The positioning of this hot-desk area could also be close to an entrance to help further keep disruption to a minimum.

3) Don’t lose sight of people

Due to the rapid rise in flexible working, many businesses had to adopt digital tools such as Microsoft Teams and Zoom to maintain daily communications.

Now that workplaces are open and we’re likely to see a split between office workers and those working from home, it’s crucial that focus remains on keeping everyone connected to avoid workforce segmentation.

We advise that you continue using electronic tools to host virtual meetings keeping those employees that are working from home involved, and be sure to send regular messages/emails to keep everyone in the loop.

4) Maintain frequent communications

It’s easy to feel left out when you’re working from home, and this negative mindset can severely impact engagement, satisfaction and productivity.

To help avoid the feeling of isolation, keep remote workers up to date on the latest company news, whether it’s business or personal, by sending newsletters or with a business-wide Microsoft Teams channel.

HR teams can also utilise software in order to keep track of their workforce and ensure communications don’t break down, just because some of the workforce isn’t in the office.

Also, managers must ensure they’re providing their remote employees with just as much time and attention as if they were in the office.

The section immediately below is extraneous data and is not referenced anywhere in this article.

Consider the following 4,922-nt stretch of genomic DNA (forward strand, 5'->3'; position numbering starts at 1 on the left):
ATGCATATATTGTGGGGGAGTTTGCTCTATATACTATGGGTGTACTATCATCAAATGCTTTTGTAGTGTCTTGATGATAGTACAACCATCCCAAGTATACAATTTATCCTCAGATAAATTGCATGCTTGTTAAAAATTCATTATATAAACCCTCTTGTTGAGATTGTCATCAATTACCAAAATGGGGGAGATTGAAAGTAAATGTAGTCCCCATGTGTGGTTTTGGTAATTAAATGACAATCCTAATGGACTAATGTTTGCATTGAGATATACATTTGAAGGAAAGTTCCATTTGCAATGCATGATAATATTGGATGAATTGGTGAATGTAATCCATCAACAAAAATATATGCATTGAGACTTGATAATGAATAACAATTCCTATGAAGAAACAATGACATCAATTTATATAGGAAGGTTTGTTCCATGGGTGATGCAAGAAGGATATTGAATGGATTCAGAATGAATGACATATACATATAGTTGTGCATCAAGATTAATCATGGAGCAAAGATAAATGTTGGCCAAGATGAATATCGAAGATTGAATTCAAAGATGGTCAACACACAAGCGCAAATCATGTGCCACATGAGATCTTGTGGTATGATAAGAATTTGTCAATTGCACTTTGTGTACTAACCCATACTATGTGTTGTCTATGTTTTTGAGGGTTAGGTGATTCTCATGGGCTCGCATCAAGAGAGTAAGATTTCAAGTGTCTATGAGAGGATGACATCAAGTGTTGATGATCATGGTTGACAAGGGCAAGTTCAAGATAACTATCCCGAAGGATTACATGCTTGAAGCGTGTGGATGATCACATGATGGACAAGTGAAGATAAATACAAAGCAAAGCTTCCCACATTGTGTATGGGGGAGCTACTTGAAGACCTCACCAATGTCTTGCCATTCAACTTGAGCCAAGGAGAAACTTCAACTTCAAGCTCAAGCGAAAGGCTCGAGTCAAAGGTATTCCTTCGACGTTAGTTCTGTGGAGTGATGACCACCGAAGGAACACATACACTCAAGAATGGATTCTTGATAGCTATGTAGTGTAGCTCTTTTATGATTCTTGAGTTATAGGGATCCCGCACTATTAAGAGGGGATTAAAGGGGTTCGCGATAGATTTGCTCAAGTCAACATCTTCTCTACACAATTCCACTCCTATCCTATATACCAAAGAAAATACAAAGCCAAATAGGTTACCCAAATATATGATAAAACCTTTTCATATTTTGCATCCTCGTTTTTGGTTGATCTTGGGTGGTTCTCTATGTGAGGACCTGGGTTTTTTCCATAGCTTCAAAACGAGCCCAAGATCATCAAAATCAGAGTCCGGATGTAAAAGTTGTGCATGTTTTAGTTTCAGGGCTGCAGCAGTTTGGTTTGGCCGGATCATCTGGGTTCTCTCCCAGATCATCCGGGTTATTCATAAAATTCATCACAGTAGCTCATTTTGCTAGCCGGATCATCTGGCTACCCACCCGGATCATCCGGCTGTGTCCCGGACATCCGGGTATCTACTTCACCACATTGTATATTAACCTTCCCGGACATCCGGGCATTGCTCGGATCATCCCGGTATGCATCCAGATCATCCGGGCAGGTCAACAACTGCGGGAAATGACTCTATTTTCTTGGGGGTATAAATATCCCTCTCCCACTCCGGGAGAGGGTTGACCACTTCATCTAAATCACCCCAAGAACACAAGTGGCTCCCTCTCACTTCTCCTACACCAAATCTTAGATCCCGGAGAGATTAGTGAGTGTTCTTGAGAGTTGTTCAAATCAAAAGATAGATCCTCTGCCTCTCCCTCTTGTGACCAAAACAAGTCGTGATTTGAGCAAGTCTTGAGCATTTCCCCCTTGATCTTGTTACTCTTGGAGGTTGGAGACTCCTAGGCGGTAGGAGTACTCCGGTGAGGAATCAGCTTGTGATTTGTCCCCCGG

A whole team using flexible working effectively and maintaining strong communication via digital tools - How to manage flexible working in 2021 and beyond | IRIS

5) Continue to praise those working from home

While in the office, it’s far easier to walk across to someone and congratulate them on what a fantastic job they’re doing.

This simple act can boost someone’s day and help them feel valued and motivated.

So, when you have flexible workers, you must continue to offer praise where it’s due, as without it, employee engagement and satisfaction can quickly fade.

If you see an exceptional piece of work or someone helps you out, drop them an email, message, or call, and let them know what a great job they’re doing.

Calling out great examples of work in newsletters or weekly/monthly announcements is another way you can show praise.

6) Trust employees and don’t micromanage

The cornerstone of enabling successful flexible workers is trust.

Set those who are working remotely goals and objectives just like every other employee, and then leave it to them to excel.

Don’t be tempted to micromanage people because you’re worried about the impact of flexible working on employee performance – instead, offer them the freedom to manage their workload independently.

By doing so, you’ll not only enable them to manage a better work-life balance, but in many cases, when people can work on their own terms, you’ll see a rise in productivity.

7) Change your culture

If flexible working is a new policy within your business, then you’ll most likely require a culture change as those who are still office-based may feel somewhat resentful to those working from home.

Educate your workforce on why flexible working is now an option, and for those roles that must still be permanently in the office, explain to them the reasoning.

As for employees who can work flexibly, make sure they know what’s in place to support them and if any changes to their role are required.

How can IRIS help?

What is the flexible working arrangement like in your business?

Whether you’re looking to enable your HR team to work from home, or you want to support other employees working remotely – cloud-based HR software is critical.

Key HR processes such as absences, L&D, holidays, rotas and reporting are all far simpler when managed via a modern solution.

Whether you’re a small business just starting up or a global enterprise, we have HR software for you!